Herbert Moyo/Clive Mphambela
THE National Social Security Authority (Nssa) was used as a vehicle to prop up investments by Interfin Holdings amid allegations of collusion and conflict of interest on the part of senior management at both institutions, the Zimbabwe Independent can reveal.According to a National Economic Conduct Inspectorate (NECI) report for 2011, Nssa was used as a sub-underwriter for Interfin Holdings, suggesting there existed “vested interests” among the social authority’s senior management in Interfin Holdings.
Sources close to the Nssa dealings said there was a manipulated management structure and handpicked appointees at the authority, whose main purpose was to facilitate a “massive collusive network of passive and pliant team members in order to bleed the social security agency dry of pensioners’ contributions, under the guise of investments which turned out to be dubious”.
An example is Nssa general manager James Matiza who allegedly connived with Nssa investments director, Shadreck Vera and the Board Investments Committee (BIC,) to splash US$2,5 million on sub-underwriting Farai Rwodzi’s Interfin Holdings-led CFX rights issues in 2009, which the rest of the market had deemed worthless.
NECI investigations revealed that Matiza had been engaging Rwodzi on the issue outside Nssa structures and had reached a decision to sub-underwrite the CFX rights issue on behalf of Interfin as early as October 2009, and proceeded to instruct Vera to draft an acceptance offer to Rwodzi on November 6, two weeks before Nssa decided to accept Rwodzi’s offer.
NECI questioned why Matiza accepted the value of US$2,5 million quoted by Rwodzi in the absence of any write-up or analysis of the cost or benefit of the transaction.
NECI also questioned why the investments committee had failed to advise on the price cap for the shares to be underwritten.
In his letter dated November 6 2009 (a day after the BIC meeting), Rwodzi alluded to his “prior” meeting with Matiza on October 14 2009 and confirmed “our offer to Nssa to be sub-underwriters in the CFX Bank rights issue to the extent of US$2,5 million”.
On November 30 2009, Rwodzi wrote back to Nssa advising the rights issue had been under-subscribed by a whopping 98% for which Interfin was liable and of that deficit, Nssa had to provide US$2,5 million as previously agreed.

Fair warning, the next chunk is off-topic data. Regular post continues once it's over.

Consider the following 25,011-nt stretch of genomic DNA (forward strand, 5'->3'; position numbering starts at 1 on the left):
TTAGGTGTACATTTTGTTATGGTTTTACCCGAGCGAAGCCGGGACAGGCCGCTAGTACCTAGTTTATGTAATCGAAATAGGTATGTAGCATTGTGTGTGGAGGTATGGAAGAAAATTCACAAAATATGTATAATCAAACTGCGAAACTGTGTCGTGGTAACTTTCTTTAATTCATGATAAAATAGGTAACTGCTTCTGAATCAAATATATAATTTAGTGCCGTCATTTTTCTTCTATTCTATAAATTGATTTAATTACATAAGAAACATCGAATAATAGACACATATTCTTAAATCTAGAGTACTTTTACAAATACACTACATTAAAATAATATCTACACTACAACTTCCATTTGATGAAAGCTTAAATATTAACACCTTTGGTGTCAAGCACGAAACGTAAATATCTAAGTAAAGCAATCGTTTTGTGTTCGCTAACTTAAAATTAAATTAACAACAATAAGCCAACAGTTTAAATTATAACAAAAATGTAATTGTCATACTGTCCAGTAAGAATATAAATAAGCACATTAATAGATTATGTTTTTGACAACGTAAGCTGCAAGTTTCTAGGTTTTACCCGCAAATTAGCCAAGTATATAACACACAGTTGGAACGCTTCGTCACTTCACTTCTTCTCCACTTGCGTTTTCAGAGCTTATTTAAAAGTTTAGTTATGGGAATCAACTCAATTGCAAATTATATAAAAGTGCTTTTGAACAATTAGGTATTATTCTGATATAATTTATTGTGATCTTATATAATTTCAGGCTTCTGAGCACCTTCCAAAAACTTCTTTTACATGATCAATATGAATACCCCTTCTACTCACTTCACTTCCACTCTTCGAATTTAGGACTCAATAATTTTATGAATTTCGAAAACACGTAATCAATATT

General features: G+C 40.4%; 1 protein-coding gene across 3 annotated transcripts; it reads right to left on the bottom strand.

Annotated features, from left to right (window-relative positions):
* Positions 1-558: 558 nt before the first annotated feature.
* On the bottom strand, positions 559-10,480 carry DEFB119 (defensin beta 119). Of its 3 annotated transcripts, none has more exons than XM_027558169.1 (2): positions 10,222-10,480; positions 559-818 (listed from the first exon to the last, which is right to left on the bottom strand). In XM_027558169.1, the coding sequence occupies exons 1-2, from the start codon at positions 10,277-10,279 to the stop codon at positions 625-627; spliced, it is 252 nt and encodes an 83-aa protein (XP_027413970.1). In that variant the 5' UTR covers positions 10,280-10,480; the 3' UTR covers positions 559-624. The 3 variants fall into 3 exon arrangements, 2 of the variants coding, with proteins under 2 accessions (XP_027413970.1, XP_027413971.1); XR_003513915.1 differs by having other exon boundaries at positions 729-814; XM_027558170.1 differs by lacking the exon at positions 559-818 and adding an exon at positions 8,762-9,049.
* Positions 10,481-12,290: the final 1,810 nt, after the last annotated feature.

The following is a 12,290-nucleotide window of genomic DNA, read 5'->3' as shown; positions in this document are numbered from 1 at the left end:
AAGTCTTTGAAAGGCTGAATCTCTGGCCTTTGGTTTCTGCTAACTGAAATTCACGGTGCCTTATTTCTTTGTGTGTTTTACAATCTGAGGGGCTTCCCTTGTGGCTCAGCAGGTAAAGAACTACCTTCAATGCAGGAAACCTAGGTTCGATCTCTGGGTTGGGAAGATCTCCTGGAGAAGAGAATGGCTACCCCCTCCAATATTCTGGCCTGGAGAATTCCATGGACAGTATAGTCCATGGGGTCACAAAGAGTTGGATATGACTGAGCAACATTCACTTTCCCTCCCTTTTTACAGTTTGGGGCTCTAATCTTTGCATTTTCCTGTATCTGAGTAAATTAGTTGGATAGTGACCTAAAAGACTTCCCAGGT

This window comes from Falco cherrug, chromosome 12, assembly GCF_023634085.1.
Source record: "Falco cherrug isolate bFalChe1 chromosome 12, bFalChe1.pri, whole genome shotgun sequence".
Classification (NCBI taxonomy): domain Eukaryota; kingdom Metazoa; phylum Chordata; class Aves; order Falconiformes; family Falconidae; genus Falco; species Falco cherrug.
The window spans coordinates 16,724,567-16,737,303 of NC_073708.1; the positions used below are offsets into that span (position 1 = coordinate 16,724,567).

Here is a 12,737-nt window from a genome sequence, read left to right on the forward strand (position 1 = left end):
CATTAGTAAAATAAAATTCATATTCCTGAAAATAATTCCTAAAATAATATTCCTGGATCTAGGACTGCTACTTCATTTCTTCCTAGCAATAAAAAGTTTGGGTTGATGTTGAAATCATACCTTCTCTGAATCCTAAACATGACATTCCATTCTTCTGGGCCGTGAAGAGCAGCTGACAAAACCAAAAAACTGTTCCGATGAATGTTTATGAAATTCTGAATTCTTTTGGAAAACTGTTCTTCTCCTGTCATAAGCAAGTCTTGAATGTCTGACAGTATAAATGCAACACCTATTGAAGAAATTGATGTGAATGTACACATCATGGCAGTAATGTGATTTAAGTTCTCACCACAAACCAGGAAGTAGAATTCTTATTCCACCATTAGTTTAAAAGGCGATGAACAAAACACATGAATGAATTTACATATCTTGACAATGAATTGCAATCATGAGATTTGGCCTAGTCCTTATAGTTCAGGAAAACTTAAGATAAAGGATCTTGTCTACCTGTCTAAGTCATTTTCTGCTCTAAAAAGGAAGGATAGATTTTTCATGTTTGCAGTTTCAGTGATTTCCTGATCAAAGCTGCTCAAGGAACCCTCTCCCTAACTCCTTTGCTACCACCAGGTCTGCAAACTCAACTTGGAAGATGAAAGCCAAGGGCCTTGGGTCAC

On the same day, Matiza instructed Vera to draft an acceptance offer to the sub-underwriting contract to the extent of US$2,5 million.
Contacted for comment by the Independent this week Matiza refused to comment. “We are not allowed to comment on the NECI report because that report was not given to us and is still with the minister,” said Matiza.
Rwodzi was not available for comment.
According to NECI, the chain and manner of events on the choice made by Matiza and the BIC suggests there was connivance for Nssa to tie itself to subscribing for the CFX financial services which the market rejected through a sub-underwriting arrangement.
“In fact a trend can be noted whereby Nssa has mainly partnered Interfin to underwrite share issues which are unattractive to the market,” read the report. “This has been an instrument used by Interfin to get significant shareholding.”
NECI found it “rather confounding” that Rwodzi signed the contract on November 2 2009, yet the Nssa board only gave authority for Nssa to sub- underwrite the CFX rights issue on November 5 2009.
Also of concern is that a swift payment of US$2,5 million was made to Interfin Merchant Bank on December 2 2009, well before Nssa had signed the sub-underwriting agreement with Interfin Holdings.
Interfin had underwritten US$10 Million in respect of rights issues for CFX Financial Services and Nssa was contracted to sub-underwrite shares to the value of US$2,5 million to Interfin for shares valued at US$0,0007 each.
Rwodzi signed the agreement on November 2 2009 (though the date appears as 2010 on the contract). Nssa signed on February 15 2010, three and-a-half months later.